Centro - A Business Planning App


Centro is a mobile application that guides new entrepreneurs through training and activities that result in the creation of a business plan. This project was proposed by Centro Community Partners for our Usability and Evaluation course. We will be partnering with Centro to identify ways to improve usability and the overall user experience of their application through surveys, interviews, and usability tests. 

My Role

User researcher, information synthesizer, project manager, recruiter for interviewees, survey designer

Problem Statement

Centro's mobile application is currently facing problems around the conversion rate at which their users complete all the steps to result in a business plan. Centro has found that 75% of their users end up completing multiple activities, but only 39% completed all the steps and received a business plan.  Below is a graph illustrating the problem:


Interaction Map

This is an interaction map to illustrate user interactions between the different pages of the Centro App. This was done prior to interviewing female entrepreneurs to get an understanding of the application and identify any issues we saw with our interactions with the application. 


Centro's target users were minority, low income women who were starting or building their own businesses, so our initial goal was to interview people who represented the target users. However, when we began reaching out to local nonprofits, we ran into an issue with non- disclosure agreements where they were unable to provide contacts that met our initial criteria. We then went back to the drawing board and broadened our target audience in order to find participants. We used local Meetup groups, a local organization called SPARK and our entrepreneurial center at the University of Michigan’s campus.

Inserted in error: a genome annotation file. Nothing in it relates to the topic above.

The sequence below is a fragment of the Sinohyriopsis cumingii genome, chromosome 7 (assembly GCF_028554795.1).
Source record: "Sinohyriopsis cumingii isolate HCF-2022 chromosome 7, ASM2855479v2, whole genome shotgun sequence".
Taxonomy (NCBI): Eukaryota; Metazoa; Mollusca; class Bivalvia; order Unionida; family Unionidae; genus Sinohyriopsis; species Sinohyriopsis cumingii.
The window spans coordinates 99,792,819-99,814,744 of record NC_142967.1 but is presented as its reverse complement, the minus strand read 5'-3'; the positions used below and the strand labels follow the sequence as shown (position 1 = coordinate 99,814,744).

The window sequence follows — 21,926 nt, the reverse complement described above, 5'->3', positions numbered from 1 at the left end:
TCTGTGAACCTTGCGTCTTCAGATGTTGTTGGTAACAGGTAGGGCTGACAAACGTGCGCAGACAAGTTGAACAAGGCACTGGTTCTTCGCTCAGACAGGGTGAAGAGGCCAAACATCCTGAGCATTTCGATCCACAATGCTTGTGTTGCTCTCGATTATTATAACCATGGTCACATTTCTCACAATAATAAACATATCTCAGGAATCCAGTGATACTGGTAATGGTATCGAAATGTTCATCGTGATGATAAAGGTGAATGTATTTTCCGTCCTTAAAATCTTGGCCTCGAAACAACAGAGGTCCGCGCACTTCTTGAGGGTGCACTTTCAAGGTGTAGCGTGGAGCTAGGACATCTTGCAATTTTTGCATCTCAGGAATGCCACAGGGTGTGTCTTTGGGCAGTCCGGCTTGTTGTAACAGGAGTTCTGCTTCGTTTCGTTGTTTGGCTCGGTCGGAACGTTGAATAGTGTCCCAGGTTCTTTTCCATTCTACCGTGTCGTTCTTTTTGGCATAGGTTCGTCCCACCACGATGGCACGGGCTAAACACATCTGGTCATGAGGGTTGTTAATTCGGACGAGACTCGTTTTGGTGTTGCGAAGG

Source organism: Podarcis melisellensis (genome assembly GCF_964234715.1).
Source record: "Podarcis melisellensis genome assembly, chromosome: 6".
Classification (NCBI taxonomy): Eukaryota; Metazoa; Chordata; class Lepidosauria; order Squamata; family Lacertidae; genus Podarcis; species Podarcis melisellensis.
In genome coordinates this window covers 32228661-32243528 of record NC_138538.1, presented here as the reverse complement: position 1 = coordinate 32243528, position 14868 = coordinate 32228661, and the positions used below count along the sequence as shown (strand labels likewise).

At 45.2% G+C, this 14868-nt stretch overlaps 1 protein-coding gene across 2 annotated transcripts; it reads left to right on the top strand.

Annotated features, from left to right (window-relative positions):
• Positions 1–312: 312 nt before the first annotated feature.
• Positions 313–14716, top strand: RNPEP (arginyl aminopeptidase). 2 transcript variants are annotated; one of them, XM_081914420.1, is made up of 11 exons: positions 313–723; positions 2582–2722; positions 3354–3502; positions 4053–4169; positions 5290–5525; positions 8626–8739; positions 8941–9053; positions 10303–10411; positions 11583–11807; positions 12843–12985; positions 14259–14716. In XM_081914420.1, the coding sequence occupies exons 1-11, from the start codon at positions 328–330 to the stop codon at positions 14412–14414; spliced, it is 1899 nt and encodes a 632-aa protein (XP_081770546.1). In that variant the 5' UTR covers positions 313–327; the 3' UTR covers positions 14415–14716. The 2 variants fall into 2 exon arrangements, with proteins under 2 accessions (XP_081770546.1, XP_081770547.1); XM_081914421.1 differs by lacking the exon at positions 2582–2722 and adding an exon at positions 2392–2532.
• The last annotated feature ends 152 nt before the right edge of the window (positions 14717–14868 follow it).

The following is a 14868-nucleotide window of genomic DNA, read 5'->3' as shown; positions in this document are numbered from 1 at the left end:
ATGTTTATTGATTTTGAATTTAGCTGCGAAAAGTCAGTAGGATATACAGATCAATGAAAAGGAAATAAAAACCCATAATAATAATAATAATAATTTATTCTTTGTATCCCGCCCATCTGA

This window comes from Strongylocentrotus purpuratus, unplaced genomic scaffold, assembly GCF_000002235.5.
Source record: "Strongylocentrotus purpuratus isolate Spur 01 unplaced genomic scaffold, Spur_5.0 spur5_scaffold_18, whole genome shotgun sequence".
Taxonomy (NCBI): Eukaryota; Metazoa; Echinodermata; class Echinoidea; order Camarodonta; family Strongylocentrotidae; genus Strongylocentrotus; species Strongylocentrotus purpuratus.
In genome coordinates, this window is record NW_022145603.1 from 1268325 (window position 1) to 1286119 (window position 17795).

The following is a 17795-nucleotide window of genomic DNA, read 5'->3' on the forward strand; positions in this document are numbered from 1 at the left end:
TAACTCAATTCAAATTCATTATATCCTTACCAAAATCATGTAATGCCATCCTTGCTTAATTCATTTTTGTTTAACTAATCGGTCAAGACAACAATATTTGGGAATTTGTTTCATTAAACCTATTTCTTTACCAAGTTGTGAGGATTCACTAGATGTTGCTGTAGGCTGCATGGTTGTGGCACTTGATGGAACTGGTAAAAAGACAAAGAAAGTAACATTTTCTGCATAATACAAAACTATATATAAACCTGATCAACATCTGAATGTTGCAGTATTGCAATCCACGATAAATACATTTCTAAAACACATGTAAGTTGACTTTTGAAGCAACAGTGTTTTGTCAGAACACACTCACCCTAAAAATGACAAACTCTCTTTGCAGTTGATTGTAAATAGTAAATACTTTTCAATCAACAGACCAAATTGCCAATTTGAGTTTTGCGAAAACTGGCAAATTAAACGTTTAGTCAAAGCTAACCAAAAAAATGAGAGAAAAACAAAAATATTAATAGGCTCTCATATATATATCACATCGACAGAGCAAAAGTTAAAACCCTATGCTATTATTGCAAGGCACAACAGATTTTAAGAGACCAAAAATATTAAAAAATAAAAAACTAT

Interview protocols were developed with an overarching question that encompassed the theme of the interview. We had three different protocols, one for our stakeholder interview, another for users, and the third tailored to an employee who works closely with mobile app users. Based on the overarching question we were able to develop sub-questions and then group the questions by theme.  Overall, we used open ended questions to try to get the interviewee to reflect back on a specific time.

Interviewees included:

  • Male employee at Centro who has worked for the company for 7 years and helps manage the entrepreneurial workshops and works closely with users of the mobile app

  • Male undergraduate student in his early 20s with no formal business background, who is currently in the process of creating a business plan

  • Female graduate student in her mid-20s with no formal business background. She was in the process of developing her business plan for a design company. 

  • Female in her mid-40s, who has owned a business for two years. She has an MBA and degree in finance. Prior to opening her business, she worked for a large automotive corporation.

  • Female in her early 40s, with no formal business background. She worked in environmental studies for over 22 years before deciding to open up her own business. She currently owns and operates a one-person business focused on helping people find environmental sustainability jobs.

Interview Qualitative Analysis

After each interview was complete, we would meet as a group and go through the video recordings and notes from the interview. After all the interviews were complete, qualitative analysis of the content was done through affinity diagramming. 

Interview Findings

Sample business templates are a key resource in initial steps of business planning

A commonality across all our interviewees was that the primary resource they used to build out their business plans sample business plan templates found online, through credible organizations such as the Small Business Association, or through several other resources available on the internet. Most interviewees also attended day long or 9 week long workshops to learn more about how to build a business and what the business plan entailed. A lot of the interviewees mentioned referring to templates provided them with some guidance on what their plan needed to look like in the end.